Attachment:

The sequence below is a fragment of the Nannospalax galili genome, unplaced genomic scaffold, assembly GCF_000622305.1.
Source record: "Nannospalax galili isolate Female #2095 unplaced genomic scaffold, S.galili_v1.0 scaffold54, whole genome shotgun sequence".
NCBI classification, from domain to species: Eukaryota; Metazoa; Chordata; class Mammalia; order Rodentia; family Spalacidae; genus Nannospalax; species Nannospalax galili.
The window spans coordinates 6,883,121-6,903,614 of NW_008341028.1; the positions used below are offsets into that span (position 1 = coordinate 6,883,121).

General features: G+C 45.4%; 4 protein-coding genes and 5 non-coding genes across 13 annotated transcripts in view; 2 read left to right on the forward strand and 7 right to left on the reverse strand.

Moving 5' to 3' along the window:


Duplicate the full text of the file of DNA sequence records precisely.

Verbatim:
The sequence below is a fragment of the Nannospalax galili genome, unplaced genomic scaffold, assembly GCF_000622305.1.
Source record: "Nannospalax galili isolate Female #2095 unplaced genomic scaffold, S.galili_v1.0 scaffold54, whole genome shotgun sequence".
NCBI classification, from domain to species: Eukaryota; Metazoa; Chordata; class Mammalia; order Rodentia; family Spalacidae; genus Nannospalax; species Nannospalax galili.
The window spans coordinates 6,883,121-6,903,614 of NW_008341028.1; the positions used below are offsets into that span (position 1 = coordinate 6,883,121).

General features: G+C 45.4%; 4 protein-coding genes and 5 non-coding genes across 13 annotated transcripts in view; 2 read left to right on the forward strand and 7 right to left on the reverse strand.

Moving 5' to 3' along the window: